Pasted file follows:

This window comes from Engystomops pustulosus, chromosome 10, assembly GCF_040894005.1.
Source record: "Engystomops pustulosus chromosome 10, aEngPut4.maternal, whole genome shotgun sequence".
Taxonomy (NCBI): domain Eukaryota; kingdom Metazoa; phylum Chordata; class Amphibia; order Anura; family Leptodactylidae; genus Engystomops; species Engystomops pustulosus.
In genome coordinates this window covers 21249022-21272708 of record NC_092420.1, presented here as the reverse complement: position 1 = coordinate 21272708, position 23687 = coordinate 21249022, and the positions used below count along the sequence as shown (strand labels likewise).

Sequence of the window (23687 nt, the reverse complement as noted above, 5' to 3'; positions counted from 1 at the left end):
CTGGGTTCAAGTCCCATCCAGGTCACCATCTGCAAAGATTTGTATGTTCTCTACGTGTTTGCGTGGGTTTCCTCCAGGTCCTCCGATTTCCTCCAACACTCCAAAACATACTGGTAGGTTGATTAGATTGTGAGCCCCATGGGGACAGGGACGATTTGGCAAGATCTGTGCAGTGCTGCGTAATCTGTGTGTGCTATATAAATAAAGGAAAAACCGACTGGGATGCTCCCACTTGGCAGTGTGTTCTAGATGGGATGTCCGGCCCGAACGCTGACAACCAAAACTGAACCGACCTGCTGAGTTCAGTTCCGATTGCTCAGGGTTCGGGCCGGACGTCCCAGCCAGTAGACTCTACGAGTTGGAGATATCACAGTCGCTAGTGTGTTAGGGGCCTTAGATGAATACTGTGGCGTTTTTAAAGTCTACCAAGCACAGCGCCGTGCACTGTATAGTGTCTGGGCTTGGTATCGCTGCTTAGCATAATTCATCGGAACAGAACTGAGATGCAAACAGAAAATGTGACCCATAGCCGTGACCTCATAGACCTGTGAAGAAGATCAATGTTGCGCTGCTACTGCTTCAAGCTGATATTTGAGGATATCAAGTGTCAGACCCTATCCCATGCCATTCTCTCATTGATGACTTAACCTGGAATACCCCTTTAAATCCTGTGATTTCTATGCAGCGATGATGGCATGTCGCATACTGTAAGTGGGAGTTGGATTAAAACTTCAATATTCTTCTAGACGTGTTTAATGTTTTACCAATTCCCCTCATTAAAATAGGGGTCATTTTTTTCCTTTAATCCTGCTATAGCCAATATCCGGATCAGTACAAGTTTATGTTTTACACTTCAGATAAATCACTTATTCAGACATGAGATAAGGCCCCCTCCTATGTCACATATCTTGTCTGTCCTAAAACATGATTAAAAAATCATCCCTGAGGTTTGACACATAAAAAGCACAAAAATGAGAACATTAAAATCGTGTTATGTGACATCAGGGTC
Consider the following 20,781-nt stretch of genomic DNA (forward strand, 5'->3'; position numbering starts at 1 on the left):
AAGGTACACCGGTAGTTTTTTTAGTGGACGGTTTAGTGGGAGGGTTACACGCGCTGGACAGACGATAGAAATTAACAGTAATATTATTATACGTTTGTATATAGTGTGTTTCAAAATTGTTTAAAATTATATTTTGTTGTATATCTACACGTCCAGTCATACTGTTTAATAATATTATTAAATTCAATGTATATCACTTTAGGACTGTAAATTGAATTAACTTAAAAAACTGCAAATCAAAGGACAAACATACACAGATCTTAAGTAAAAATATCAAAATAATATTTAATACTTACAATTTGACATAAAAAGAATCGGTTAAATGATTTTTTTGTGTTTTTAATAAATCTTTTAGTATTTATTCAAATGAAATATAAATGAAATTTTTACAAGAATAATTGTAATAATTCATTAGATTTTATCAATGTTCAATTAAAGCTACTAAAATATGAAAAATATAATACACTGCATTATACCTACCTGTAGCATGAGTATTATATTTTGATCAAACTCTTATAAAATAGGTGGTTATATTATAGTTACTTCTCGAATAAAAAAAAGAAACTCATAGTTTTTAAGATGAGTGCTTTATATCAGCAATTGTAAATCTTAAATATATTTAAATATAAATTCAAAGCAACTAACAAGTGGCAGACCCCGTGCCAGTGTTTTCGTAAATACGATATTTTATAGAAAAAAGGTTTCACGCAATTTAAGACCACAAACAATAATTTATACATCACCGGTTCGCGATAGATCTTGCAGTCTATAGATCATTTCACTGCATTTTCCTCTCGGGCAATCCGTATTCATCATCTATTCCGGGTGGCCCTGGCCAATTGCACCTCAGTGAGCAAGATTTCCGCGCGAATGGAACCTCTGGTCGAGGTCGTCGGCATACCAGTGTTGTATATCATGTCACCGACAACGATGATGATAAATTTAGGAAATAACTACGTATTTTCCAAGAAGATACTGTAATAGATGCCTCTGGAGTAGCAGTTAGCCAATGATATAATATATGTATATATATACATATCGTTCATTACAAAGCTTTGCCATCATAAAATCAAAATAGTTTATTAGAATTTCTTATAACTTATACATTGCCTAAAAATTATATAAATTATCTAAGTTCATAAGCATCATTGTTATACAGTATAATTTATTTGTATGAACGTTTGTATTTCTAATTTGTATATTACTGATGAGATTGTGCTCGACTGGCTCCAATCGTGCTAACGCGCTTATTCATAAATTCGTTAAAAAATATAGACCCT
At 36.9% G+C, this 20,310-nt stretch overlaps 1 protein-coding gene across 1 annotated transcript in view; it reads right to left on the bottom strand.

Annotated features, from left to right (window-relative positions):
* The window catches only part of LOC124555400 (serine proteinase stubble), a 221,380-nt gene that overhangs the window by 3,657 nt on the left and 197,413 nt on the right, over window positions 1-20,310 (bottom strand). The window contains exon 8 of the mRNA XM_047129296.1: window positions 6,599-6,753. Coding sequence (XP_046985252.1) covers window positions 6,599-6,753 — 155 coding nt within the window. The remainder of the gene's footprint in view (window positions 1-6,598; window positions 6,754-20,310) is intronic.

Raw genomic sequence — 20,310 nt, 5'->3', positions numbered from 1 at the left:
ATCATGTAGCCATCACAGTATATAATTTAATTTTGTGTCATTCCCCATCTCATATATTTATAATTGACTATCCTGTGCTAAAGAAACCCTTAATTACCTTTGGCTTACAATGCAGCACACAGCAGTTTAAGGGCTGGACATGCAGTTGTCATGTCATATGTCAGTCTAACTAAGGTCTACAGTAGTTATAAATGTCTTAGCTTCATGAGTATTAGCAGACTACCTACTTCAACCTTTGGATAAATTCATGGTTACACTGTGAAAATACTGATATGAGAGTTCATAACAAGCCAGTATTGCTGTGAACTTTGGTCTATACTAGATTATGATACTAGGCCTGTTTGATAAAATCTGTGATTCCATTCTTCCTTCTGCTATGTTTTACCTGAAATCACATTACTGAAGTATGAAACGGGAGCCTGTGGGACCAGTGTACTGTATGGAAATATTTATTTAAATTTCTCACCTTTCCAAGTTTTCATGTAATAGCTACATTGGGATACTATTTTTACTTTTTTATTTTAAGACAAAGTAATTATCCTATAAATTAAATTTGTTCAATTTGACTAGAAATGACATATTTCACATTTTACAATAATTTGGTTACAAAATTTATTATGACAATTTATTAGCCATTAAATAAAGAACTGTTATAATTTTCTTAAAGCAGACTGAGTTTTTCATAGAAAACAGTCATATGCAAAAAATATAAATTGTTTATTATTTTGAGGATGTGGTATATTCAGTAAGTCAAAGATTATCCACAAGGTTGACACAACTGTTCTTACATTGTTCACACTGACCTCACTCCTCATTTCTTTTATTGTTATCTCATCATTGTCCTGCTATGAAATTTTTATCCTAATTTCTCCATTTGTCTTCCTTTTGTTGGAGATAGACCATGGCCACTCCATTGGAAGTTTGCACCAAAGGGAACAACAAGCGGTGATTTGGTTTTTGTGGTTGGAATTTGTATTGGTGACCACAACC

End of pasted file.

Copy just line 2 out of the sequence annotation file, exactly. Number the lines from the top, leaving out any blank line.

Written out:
Source record: "Engystomops pustulosus chromosome 10, aEngPut4.maternal, whole genome shotgun sequence".